University of Guelph researchers have discovered a key way Parkinson’s disease spreads in the brain
Credit: University of Guelph
A new discovery by University of Guelph researchers may ultimately help in devising new therapies and improving quality of life for people with Parkinson’s disease.
By showing how entangled proteins in brain cells enable the neurodegenerative disease to spread, the researchers hope their findings will lead to drugs that halt its progression, said PhD candidate Morgan Stykel, first author of a paper published this month in Cell Reports.
Parkinson’s disease is the world’s fastest-growing neurodegenerative disease and Canada has some of the world’s highest rates, according to Parkinson Canada. Its exact cause is unknown.
Current therapies only treat symptoms rather than halting the disease, said Dr. Scott Ryan, a professor in the Department of Molecular and Cellular Biology who led the study.
Parkinson’s disease can be triggered by the misfolding of a protein called alpha-synuclein that accumulates in a part of the brain called the substantia nigra. The disease causes loss of nerve cells in the brain that produce dopamine, a chemical messenger that helps control motor function.
Misfolded alpha-synuclein aggregates and eventually spreads to other parts of the brain, impairing areas responsible for other functions such as mood and cognition.
The U of G team used stem cells to model neurons with and without Parkinson’s disease and look at the effects of synuclein mutations.
They discovered that in Parkinson’s neurons, misfolded synuclein binds to another protein called LC3B. Normally, LC3B targets misfolded proteins to be degraded. In Parkinson’s disease, the study showed, LC3 gets trapped in the protein aggregates and is inactivated.
Without degradation, the cells eject the aggregates, which then spread to nearby neurons, propagating the disease throughout the brain.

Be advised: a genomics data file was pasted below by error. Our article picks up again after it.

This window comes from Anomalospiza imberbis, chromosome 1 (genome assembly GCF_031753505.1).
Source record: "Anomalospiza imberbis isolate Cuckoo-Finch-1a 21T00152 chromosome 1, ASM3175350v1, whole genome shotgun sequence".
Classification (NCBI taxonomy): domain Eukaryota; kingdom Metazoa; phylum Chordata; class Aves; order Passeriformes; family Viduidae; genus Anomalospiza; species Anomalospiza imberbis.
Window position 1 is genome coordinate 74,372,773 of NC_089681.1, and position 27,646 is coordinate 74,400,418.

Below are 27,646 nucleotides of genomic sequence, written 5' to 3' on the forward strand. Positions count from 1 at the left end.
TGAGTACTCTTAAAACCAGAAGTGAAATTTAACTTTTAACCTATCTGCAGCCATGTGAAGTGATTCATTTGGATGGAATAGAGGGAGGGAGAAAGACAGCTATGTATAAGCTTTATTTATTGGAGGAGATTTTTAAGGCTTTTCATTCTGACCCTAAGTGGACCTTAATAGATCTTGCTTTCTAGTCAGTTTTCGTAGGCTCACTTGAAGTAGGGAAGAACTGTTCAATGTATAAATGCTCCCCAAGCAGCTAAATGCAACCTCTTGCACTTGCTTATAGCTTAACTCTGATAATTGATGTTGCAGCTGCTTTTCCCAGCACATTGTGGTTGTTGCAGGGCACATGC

“Normally misfolded proteins are degraded. We found a pathway by which synuclein is being secreted and released from neurons instead of being degraded,” said Ryan. “We hope to turn the degradation pathway back on and stop the spread of disease.”
The team showed that activating LC3B restores degradation, enabling cells to clear the misfolded proteins and prevent disease spread.
“Regular protein turnover is part of a healthy cell,” said Stykel. “With Parkinson’s disease, that system is not working properly.”
Ryan said their finding could help in devising therapies.
“We may not be able to do anything about brain regions that are already diseased, but maybe we can stop it from progressing. We might be able to turn the degradation pathway back on and stop the spread of the disease.”
He cautioned that other biochemical pathways are also likely involved in the spread of the disease through the brain. Still, the finding provides a target for potential drug development.
“Most current therapies centre around increasing the release of dopamine, but that works for a brief period and has a lot of side effects,” said Ryan.
This research may help improve quality of life for Parkinson’s patients. Many patients are diagnosed in their 40s or 50s, meaning that they live with the progressive disease for decades.
“Reduced quality of life can be a huge burden on patients, their families and the health-care system,” he said.
Dr. Scott Ryan
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